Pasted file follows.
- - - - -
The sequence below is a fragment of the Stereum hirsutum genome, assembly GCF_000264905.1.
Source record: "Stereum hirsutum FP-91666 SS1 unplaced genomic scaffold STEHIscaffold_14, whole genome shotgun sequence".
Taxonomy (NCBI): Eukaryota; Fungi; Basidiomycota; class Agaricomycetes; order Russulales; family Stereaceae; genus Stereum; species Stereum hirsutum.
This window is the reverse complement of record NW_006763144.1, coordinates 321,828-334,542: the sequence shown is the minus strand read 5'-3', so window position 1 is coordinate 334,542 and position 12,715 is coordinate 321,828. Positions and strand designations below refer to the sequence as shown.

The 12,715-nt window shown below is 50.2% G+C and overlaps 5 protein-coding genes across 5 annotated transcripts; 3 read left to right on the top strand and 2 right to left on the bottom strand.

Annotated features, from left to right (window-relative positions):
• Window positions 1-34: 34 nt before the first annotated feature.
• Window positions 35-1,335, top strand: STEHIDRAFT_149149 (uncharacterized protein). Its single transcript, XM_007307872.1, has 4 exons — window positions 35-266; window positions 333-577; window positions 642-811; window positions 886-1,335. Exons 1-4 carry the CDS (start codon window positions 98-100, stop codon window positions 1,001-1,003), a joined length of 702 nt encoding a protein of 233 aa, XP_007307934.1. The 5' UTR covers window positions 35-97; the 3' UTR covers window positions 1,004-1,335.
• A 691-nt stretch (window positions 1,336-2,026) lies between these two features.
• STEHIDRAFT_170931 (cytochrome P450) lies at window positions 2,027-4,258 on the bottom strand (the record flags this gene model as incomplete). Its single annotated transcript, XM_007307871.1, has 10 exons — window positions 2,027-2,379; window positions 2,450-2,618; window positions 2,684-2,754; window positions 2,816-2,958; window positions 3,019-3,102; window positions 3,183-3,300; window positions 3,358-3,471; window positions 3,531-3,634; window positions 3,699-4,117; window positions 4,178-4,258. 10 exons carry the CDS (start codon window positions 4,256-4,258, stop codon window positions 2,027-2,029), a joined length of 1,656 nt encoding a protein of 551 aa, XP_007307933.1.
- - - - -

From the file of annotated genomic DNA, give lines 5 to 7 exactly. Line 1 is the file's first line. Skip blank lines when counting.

The 12,715-nt window shown below is 50.2% G+C and overlaps 5 protein-coding genes across 5 annotated transcripts; 3 read left to right on the top strand and 2 right to left on the bottom strand.

Annotated features, from left to right (window-relative positions):
• Window positions 1-34: 34 nt before the first annotated feature.